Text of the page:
in the Organizational Unit to which you linked the GPO. Many people seem to
    think that they can leave the user account objects in the default USERS
    container, create a security group in the desired OU ( after having created
    the OU ), populate said security group with user or computer account objects
    and then link a GPO to that OU ( the one that contains the security group ).
    The GPO will not work!

    Okay, what do we have so far?

    1. DNS, DNS, DNS
    2. Organizational Unit
    3. Users or computers must directly reside in the OU to which the GPO is
    linked


    Okay, let's say that you have DNS all under control; you have created an OU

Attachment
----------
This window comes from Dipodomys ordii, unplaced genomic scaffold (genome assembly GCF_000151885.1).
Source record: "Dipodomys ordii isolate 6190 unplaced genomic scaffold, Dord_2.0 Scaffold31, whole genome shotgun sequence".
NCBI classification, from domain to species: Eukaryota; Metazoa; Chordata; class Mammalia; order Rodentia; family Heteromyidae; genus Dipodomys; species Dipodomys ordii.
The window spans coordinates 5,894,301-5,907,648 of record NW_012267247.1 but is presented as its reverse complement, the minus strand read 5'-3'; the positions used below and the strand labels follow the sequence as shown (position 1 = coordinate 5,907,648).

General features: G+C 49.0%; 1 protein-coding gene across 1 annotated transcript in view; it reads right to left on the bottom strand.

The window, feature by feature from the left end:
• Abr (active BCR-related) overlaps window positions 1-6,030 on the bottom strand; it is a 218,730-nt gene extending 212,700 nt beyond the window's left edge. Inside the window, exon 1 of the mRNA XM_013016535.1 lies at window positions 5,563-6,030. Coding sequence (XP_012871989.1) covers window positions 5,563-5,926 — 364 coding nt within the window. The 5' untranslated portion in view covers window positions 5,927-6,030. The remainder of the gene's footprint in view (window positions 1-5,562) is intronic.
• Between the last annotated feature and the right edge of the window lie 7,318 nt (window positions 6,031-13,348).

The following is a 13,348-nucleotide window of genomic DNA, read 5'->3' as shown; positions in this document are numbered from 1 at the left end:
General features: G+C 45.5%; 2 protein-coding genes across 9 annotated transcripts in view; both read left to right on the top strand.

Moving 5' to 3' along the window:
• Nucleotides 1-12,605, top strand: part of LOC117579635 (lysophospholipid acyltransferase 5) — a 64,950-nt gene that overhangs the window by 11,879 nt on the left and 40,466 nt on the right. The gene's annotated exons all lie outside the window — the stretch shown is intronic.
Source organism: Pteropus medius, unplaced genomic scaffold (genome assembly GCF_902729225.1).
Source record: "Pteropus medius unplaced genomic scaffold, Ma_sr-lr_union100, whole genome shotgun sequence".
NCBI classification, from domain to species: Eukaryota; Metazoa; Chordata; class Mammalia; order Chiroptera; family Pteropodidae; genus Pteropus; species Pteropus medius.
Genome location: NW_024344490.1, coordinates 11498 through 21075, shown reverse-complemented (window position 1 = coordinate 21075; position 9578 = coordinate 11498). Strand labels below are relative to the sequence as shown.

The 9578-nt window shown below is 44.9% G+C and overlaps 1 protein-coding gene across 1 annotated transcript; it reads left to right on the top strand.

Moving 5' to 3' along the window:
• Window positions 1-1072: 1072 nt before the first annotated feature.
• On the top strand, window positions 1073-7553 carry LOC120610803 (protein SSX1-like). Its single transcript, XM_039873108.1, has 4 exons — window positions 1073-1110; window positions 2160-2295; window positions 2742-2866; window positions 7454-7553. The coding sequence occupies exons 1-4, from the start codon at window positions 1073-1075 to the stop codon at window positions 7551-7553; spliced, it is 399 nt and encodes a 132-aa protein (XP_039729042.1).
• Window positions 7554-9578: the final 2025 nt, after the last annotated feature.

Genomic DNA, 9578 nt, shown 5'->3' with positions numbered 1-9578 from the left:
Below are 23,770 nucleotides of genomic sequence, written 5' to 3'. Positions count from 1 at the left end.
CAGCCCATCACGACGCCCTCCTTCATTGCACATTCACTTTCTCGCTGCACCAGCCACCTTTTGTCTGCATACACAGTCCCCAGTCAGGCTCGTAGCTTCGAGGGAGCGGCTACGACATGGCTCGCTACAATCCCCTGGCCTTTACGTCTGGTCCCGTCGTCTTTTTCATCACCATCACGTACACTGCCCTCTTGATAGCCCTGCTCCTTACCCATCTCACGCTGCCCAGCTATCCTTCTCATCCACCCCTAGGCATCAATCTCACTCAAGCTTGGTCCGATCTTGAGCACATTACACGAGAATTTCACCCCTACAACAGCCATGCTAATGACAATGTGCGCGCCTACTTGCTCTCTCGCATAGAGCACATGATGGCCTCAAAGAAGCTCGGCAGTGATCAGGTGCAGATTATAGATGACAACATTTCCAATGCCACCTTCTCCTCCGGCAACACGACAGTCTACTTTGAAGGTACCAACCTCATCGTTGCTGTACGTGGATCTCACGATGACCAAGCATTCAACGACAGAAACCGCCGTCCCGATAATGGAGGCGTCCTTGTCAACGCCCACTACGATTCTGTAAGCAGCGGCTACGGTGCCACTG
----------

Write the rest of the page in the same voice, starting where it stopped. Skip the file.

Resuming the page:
and you have moved the desired user account objects into that OU. Now what?

    In Active Directory Users and Computers right click the OU in question and
    select Properties. Then, go to the last tab named Group Policy. Click on
    the New... button. Give it a name. Let's call it "Remove the Display Tab".
    Congratulations. You just created your first Group Policy! Huh? But I did
    not do much. Well, that is true. But you have created the GPO. Granted,
    it is blank. But you have created it nonetheless!

    So, what did you just do?

    By the time you gave it the name of "Remove the Display Tab' several things
    happened. On the Domain Controller that holds the FSMO Role of PDC Emulator
    ( well, this is the default ) you created the two halves of the GPO. Yep!